TMA to TMB: Let Docs Decide Whether In-Person Visit Needed For Subsequent Opioid Scrips
By Joey Berlin

Opioid_CME

The Texas Medical Association has some suggestions for the Texas Medical Board (TMB) on how to implement the state’s new 10-day limit on opioid prescriptions for acute pain.

A letter to the board from TMA, the Texas College of Emergency Physicians, the Texas Orthopaedic Association, and the Texas Academy of Family Physicians addresses whether an in-person visit with a patient should be necessary to issue subsequent 10-day opioid prescriptions for acute pain after the initial scrip.

The letter, which followed a stakeholder meeting of TMB’s Opioid Workgroup on Feb. 18, says it should be up to the physician’s judgment whether a non-initial (i.e. second, third, or beyond) 10-day prescription for acute pain requires seeing a patient in-person. At the workgroup meeting, TMA’s letter noted, board representatives “expressed concern that a telephone call was not an appropriate means” to issue those follow-up prescriptions.

“The focus should not be on the means of contact, but instead should focus on a meaningful contact,” TMA’s Feb. 28 letter said. “What will be meaningful in one situation may not be in another. But all assessments for a subsequent opioid prescription should be meaningful, whether it is day 5 or day 11. And this should be left to the physician’s proper medical judgment based on the physician’s relationship with the patient and individual treatment plan, and in accordance with the standard of care.”

In certain situations, the law already allows a physician to use his or her medical judgment to assess via a telephone call whether a subsequent opioid prescription is appropriate to treat the patient’s acute pain, TMA told the board. And “limiting post-operative follow-up for a subsequent opioid prescription to treat acute pain to only an in-person visit or a synchronous audiovisual communication puts an unfair burden on the patient,” the letter added.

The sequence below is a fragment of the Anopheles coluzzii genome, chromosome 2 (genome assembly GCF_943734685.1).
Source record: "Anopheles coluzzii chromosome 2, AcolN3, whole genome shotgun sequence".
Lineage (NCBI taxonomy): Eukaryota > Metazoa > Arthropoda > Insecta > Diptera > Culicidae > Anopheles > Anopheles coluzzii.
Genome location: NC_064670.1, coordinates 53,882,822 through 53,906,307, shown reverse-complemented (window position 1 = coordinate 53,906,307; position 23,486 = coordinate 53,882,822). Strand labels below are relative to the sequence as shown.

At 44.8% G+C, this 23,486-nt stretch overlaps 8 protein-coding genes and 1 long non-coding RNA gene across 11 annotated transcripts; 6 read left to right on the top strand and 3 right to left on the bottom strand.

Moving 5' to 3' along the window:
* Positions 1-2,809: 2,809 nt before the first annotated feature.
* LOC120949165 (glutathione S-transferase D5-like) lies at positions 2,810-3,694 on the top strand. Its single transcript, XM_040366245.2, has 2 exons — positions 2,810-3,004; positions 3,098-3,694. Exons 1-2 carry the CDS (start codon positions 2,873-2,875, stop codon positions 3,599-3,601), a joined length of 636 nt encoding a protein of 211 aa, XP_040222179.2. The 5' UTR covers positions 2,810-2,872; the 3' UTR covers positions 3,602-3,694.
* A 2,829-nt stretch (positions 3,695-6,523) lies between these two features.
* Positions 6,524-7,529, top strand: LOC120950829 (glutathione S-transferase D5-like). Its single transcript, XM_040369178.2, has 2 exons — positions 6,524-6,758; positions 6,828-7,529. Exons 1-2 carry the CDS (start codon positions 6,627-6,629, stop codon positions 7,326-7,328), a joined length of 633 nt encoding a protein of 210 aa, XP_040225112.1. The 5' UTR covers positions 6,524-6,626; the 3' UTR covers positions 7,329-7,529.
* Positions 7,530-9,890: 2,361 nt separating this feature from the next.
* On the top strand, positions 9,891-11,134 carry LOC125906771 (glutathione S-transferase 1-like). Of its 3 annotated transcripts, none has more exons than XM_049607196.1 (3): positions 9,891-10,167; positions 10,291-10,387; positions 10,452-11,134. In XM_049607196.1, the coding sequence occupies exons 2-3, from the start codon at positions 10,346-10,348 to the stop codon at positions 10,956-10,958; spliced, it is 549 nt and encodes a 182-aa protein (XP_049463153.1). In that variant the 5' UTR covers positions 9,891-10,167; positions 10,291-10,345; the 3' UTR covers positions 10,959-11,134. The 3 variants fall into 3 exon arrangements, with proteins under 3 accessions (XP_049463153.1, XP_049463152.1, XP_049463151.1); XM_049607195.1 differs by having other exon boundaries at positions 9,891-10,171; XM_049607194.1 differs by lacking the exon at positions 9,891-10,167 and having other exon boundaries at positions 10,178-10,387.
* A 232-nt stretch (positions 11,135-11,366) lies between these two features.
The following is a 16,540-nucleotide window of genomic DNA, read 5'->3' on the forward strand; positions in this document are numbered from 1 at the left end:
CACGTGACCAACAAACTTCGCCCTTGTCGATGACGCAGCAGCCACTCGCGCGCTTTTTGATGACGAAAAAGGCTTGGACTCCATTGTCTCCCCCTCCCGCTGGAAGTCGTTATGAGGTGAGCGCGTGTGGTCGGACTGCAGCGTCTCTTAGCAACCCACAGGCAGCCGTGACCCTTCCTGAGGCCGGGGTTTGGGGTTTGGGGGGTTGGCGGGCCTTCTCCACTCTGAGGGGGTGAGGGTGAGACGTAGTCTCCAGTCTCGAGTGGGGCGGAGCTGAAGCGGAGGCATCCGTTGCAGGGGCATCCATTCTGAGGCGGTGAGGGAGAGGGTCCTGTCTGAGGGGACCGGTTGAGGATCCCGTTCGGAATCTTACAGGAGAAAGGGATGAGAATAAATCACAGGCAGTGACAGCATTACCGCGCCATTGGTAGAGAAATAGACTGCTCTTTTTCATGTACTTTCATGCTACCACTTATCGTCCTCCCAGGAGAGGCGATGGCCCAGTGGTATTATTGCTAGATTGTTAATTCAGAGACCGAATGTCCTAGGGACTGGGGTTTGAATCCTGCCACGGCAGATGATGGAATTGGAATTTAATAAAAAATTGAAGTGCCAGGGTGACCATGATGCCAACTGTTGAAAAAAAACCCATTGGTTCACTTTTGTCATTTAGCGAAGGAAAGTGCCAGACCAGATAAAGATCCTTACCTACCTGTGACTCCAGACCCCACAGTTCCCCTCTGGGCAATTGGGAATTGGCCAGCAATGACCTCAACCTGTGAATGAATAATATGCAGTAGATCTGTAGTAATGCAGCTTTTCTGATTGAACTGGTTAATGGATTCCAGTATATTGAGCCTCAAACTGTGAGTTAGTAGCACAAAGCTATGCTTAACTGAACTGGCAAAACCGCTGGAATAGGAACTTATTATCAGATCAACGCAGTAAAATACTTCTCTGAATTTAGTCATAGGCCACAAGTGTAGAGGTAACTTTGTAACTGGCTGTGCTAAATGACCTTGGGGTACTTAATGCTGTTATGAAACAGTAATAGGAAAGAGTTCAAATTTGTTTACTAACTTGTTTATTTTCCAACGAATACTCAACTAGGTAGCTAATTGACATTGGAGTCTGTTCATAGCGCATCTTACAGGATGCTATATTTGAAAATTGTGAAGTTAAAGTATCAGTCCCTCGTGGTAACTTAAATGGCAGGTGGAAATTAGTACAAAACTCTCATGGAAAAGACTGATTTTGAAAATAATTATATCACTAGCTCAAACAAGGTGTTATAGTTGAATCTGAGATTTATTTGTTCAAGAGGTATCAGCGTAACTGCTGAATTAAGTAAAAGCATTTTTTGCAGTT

“As stated in the meeting, it may be inconvenient, painful, or even harmful for the patient, who has just undergone a painful procedure, to have to travel during his or her post-operative recovery to meet with his or her physician for an in-person visit. And to the extent the board limits telemedicine to just a synchronous audiovisual communication, it puts the burden on the patient to find a physician with this form of telecommunication support. Further, the synchronous audiovisual communication requirement may isolate rural patients who have limited to no broadband support.”

The 10-day limit on opioid prescriptions for acute pain is a product of House Bill 2174, which Texas lawmakers passed during the 2019 legislative session. TMB is in the process of making rules to accompany that law.

TMA’s letter to TMB also addressed the workgroup’s discussion around CME. HB 2174 requires prescribers to complete two hours of CME on prescribing and monitoring controlled substances in order to maintain their licenses. The board agreed to consider TMA’s recommendation to exempt from the CME those physicians whose licenses are up for renewal prior to the TMB rules being finalized.

Because the board is still drafting guidance on how to comply with the new law, “an exception is important to ensure these individuals are not found noncompliant due to the time gap in the law’s effective date and promulgation of corresponding rules,” TMA wrote.

Last Updated On

March 06, 2020

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Legal | Opioids | TMB

Joey Berlin

Associate Editor

(512) 370-1393
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Joey Berlin is associate editor of Texas Medicine. His previous work includes stints as a reporter and editor for various newspapers and publishing companies, and he’s covered everything from hard news to sports to workers’ compensation. Joey grew up in the Kansas City area and attended the University of Kansas. He lives in Austin.

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